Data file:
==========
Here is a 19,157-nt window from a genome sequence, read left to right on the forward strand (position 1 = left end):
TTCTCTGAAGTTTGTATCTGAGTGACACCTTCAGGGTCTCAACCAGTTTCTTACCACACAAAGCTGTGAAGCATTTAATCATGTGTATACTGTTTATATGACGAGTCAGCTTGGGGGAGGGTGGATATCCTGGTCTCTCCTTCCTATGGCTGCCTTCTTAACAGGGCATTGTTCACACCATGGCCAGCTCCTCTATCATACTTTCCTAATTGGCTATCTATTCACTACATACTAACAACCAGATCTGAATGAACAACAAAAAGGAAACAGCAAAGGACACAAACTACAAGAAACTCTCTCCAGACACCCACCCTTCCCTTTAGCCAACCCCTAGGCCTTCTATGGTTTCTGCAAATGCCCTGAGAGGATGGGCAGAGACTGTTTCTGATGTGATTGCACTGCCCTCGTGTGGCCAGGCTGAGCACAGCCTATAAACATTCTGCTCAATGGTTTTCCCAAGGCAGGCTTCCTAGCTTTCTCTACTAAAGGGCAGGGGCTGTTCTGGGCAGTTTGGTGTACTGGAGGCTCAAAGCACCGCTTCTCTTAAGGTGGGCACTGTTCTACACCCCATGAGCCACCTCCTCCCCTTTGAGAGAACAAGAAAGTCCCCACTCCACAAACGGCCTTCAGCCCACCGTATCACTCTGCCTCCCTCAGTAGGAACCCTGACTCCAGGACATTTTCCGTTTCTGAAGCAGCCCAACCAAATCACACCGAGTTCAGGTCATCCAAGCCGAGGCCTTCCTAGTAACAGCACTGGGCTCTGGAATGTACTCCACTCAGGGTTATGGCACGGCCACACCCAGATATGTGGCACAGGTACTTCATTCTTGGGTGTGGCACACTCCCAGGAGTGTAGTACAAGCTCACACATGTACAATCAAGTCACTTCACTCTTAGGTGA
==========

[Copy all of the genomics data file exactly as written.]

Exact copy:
Here is a 19,157-nt window from a genome sequence, read left to right on the forward strand (position 1 = left end):
TTCTCTGAAGTTTGTATCTGAGTGACACCTTCAGGGTCTCAACCAGTTTCTTACCACACAAAGCTGTGAAGCATTTAATCATGTGTATACTGTTTATATGACGAGTCAGCTTGGGGGAGGGTGGATATCCTGGTCTCTCCTTCCTATGGCTGCCTTCTTAACAGGGCATTGTTCACACCATGGCCAGCTCCTCTATCATACTTTCCTAATTGGCTATCTATTCACTACATACTAACAACCAGATCTGAATGAACAACAAAAAGGAAACAGCAAAGGACACAAACTACAAGAAACTCTCTCCAGACACCCACCCTTCCCTTTAGCCAACCCCTAGGCCTTCTATGGTTTCTGCAAATGCCCTGAGAGGATGGGCAGAGACTGTTTCTGATGTGATTGCACTGCCCTCGTGTGGCCAGGCTGAGCACAGCCTATAAACATTCTGCTCAATGGTTTTCCCAAGGCAGGCTTCCTAGCTTTCTCTACTAAAGGGCAGGGGCTGTTCTGGGCAGTTTGGTGTACTGGAGGCTCAAAGCACCGCTTCTCTTAAGGTGGGCACTGTTCTACACCCCATGAGCCACCTCCTCCCCTTTGAGAGAACAAGAAAGTCCCCACTCCACAAACGGCCTTCAGCCCACCGTATCACTCTGCCTCCCTCAGTAGGAACCCTGACTCCAGGACATTTTCCGTTTCTGAAGCAGCCCAACCAAATCACACCGAGTTCAGGTCATCCAAGCCGAGGCCTTCCTAGTAACAGCACTGGGCTCTGGAATGTACTCCACTCAGGGTTATGGCACGGCCACACCCAGATATGTGGCACAGGTACTTCATTCTTGGGTGTGGCACACTCCCAGGAGTGTAGTACAAGCTCACACATGTACAATCAAGTCACTTCACTCTTAGGTGA